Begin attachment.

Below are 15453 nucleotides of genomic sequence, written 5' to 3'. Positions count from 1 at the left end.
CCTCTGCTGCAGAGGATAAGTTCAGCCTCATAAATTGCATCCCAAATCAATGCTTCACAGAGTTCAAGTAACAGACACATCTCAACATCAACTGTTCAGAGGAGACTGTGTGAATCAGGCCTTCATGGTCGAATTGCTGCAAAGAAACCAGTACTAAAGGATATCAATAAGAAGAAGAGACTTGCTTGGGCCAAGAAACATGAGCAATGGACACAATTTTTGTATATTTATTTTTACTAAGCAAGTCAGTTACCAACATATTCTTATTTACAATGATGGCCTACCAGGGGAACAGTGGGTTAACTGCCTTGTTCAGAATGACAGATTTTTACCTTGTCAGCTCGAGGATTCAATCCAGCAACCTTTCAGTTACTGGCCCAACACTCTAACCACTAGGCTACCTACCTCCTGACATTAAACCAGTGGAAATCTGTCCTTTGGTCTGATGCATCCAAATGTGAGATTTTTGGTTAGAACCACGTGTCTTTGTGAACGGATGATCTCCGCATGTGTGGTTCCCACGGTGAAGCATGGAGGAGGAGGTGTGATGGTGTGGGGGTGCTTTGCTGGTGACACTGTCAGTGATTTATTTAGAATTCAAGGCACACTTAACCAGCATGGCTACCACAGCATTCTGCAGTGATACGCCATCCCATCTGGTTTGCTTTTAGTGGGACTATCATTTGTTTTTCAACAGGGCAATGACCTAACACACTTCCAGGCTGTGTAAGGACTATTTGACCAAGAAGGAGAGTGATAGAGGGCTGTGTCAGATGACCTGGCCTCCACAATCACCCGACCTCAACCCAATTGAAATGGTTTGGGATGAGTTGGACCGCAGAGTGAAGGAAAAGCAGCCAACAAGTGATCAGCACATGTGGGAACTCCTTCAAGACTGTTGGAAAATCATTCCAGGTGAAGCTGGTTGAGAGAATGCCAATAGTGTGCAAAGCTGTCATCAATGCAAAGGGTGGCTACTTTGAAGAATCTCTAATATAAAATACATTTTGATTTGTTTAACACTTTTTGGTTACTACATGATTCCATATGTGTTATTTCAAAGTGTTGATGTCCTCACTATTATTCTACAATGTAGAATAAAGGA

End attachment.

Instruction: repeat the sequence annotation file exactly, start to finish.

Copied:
Below are 15453 nucleotides of genomic sequence, written 5' to 3'. Positions count from 1 at the left end.
CCTCTGCTGCAGAGGATAAGTTCAGCCTCATAAATTGCATCCCAAATCAATGCTTCACAGAGTTCAAGTAACAGACACATCTCAACATCAACTGTTCAGAGGAGACTGTGTGAATCAGGCCTTCATGGTCGAATTGCTGCAAAGAAACCAGTACTAAAGGATATCAATAAGAAGAAGAGACTTGCTTGGGCCAAGAAACATGAGCAATGGACACAATTTTTGTATATTTATTTTTACTAAGCAAGTCAGTTACCAACATATTCTTATTTACAATGATGGCCTACCAGGGGAACAGTGGGTTAACTGCCTTGTTCAGAATGACAGATTTTTACCTTGTCAGCTCGAGGATTCAATCCAGCAACCTTTCAGTTACTGGCCCAACACTCTAACCACTAGGCTACCTACCTCCTGACATTAAACCAGTGGAAATCTGTCCTTTGGTCTGATGCATCCAAATGTGAGATTTTTGGTTAGAACCACGTGTCTTTGTGAACGGATGATCTCCGCATGTGTGGTTCCCACGGTGAAGCATGGAGGAGGAGGTGTGATGGTGTGGGGGTGCTTTGCTGGTGACACTGTCAGTGATTTATTTAGAATTCAAGGCACACTTAACCAGCATGGCTACCACAGCATTCTGCAGTGATACGCCATCCCATCTGGTTTGCTTTTAGTGGGACTATCATTTGTTTTTCAACAGGGCAATGACCTAACACACTTCCAGGCTGTGTAAGGACTATTTGACCAAGAAGGAGAGTGATAGAGGGCTGTGTCAGATGACCTGGCCTCCACAATCACCCGACCTCAACCCAATTGAAATGGTTTGGGATGAGTTGGACCGCAGAGTGAAGGAAAAGCAGCCAACAAGTGATCAGCACATGTGGGAACTCCTTCAAGACTGTTGGAAAATCATTCCAGGTGAAGCTGGTTGAGAGAATGCCAATAGTGTGCAAAGCTGTCATCAATGCAAAGGGTGGCTACTTTGAAGAATCTCTAATATAAAATACATTTTGATTTGTTTAACACTTTTTGGTTACTACATGATTCCATATGTGTTATTTCAAAGTGTTGATGTCCTCACTATTATTCTACAATGTAGAATAAAGGA